3. They don’t want something that won’t sell. Salability is key. A picture book is around an $8,000.00 investment for the publisher. We want to at least make our money back and then some. Don’t send us a book that preaches to kids (leave that to the parents) or that is the fifteenth of it’s kind (eg. Diary of a Not So Wimpy Kid…also a legal liability) or that is not marketable. I’ll leave the politics and religion out of this, but I know you get the drift.

Those are just three things we don’t want to see on our desk as publishers. There are more, but if you stick to leaving these out, you’ll have a good shot at getting your manuscript read. X LLB

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Publisher’s Corner…(I answer your most burning questions)

April 26, 2019– Do you guys think that we should have a weekly blog post titled Publisher’s Corner (inspired by Coach’s Corner with the ever fabulous Don Cherry)where I answer your most urgent questions about publishing/writing? I do and last time I checked, I own the place so I can do whatever I want. Every Friday from here on out, we’ll do it! Sound good? Let’s get started.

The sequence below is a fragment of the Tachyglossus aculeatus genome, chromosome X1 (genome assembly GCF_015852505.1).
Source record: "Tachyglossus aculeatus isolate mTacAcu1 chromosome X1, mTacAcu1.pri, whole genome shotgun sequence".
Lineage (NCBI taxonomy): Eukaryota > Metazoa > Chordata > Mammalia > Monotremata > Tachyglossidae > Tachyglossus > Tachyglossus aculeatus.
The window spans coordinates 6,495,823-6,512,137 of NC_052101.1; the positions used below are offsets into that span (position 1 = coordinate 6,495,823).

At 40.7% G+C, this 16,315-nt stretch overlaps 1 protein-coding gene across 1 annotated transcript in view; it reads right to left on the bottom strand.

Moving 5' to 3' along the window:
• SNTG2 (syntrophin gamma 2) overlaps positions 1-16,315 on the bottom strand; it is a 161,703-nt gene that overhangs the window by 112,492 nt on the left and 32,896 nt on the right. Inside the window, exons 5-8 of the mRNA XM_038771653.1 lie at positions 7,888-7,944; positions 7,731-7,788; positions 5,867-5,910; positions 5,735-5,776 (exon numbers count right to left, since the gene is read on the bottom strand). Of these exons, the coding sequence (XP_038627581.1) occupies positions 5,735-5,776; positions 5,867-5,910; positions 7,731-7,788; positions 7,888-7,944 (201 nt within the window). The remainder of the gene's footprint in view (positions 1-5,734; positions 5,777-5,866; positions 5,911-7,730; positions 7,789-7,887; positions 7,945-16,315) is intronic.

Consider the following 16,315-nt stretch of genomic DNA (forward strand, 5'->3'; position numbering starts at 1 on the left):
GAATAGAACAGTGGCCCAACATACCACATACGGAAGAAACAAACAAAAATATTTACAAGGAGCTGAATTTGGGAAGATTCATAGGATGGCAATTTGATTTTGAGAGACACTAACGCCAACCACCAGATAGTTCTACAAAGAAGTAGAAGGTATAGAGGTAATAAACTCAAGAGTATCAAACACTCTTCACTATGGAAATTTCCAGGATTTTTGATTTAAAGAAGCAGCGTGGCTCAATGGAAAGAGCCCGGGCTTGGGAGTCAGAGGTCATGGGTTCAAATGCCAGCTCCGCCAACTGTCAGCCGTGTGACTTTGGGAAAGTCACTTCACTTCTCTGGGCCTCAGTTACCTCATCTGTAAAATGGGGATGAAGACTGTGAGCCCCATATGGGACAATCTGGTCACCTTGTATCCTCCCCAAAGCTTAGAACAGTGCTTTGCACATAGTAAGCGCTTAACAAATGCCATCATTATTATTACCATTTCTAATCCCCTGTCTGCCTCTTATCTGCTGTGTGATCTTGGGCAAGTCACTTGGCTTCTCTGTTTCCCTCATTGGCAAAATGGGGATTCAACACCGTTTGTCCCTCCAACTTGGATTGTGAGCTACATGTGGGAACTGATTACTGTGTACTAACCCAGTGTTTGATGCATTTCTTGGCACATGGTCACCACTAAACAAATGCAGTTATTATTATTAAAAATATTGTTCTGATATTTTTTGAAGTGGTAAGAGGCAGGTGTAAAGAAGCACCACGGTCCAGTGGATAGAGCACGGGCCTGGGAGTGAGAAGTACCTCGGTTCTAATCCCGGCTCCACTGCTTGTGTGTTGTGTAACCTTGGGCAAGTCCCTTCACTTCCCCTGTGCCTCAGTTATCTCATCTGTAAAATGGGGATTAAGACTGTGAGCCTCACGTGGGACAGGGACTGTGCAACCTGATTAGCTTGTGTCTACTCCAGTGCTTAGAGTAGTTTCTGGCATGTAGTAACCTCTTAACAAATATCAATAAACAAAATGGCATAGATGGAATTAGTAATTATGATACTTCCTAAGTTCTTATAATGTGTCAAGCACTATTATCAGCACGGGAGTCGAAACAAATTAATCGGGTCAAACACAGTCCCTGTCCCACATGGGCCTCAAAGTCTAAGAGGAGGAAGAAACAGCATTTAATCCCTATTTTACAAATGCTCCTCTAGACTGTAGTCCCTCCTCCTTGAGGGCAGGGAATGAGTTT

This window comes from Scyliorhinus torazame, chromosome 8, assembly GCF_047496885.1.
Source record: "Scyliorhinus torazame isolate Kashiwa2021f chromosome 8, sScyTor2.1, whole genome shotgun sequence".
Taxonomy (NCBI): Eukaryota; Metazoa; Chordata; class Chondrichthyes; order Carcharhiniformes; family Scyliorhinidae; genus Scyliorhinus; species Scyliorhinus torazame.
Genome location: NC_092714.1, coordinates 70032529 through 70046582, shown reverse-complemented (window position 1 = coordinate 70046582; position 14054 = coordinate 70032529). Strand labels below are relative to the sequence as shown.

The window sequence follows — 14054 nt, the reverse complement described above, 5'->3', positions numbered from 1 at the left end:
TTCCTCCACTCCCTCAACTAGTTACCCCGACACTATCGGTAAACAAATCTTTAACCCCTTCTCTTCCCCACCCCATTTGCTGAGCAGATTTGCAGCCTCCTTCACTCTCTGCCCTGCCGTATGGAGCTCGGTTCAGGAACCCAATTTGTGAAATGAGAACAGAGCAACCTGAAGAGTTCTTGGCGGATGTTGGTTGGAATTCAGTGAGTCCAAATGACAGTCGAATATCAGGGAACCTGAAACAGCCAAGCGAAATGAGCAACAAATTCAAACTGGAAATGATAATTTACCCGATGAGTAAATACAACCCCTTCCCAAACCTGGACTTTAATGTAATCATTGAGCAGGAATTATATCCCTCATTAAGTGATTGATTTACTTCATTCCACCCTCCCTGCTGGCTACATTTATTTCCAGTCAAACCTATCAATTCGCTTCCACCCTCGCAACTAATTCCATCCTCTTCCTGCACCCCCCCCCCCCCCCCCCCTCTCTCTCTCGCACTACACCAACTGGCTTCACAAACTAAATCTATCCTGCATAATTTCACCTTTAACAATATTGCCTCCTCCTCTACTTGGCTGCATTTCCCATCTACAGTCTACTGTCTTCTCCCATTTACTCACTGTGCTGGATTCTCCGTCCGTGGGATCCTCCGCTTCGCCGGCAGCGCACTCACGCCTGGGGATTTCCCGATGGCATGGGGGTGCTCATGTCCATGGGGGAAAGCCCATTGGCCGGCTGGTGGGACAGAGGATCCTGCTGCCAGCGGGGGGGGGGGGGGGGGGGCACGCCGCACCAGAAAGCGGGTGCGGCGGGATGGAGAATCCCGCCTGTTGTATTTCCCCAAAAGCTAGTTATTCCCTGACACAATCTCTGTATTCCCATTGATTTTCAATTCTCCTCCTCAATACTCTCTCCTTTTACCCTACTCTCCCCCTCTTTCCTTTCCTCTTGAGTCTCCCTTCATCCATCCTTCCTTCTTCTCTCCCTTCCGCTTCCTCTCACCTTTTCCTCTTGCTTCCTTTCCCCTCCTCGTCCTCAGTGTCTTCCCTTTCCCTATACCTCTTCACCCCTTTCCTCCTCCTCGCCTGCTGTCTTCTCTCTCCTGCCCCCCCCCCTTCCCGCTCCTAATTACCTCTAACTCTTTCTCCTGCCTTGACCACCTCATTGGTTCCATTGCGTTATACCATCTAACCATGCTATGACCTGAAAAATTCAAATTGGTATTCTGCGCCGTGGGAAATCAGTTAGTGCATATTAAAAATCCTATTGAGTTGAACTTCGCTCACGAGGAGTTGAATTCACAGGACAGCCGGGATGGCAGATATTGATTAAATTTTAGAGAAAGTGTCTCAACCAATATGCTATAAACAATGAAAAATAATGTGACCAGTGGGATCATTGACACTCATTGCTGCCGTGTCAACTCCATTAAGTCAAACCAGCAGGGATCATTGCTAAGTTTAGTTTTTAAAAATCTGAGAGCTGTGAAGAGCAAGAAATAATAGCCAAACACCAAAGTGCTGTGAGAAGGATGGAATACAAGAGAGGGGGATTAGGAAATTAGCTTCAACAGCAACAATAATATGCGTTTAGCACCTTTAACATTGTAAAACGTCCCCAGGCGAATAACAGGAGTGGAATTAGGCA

I received an email last week that asked, “When should I send my novel to a publisher for consideration?”

There are a few things that you need to keep in mind for submitting your work to a publisher.

  1. AFTER your manuscript is completed.
  2. AFTER you do your research (see who is accepting manuscripts and if that publisher is accepting your genre)
  3. AFTER you query the publisher and they REQUEST your manuscript. Your query better be good by the way.

“But Lacey, why wouldn’t I query first to see if they’re even interested? Then if they are, I’ll finish my book.

Think of it this way, you send us a killer query letter, we love it, and want to see the manuscript, imagine our disdain if your manuscript is unfinished. You’ve completely wasted your time and ours. This is comparable to a real estate agent saying to you, “I’ve found your dream home! It’s got everything you want, a pool, a big backyard, and three car garage!” You’re excited, right? Then she says, “But it’s not for sale.”  That’s how publishers feel when you tell us the manuscript is incomplete. Don’t ever do this, make sure your work is finished before ever considering querying us.

“But Lacey, can’t I just send my book out to a bunch of publishers to better my chances?”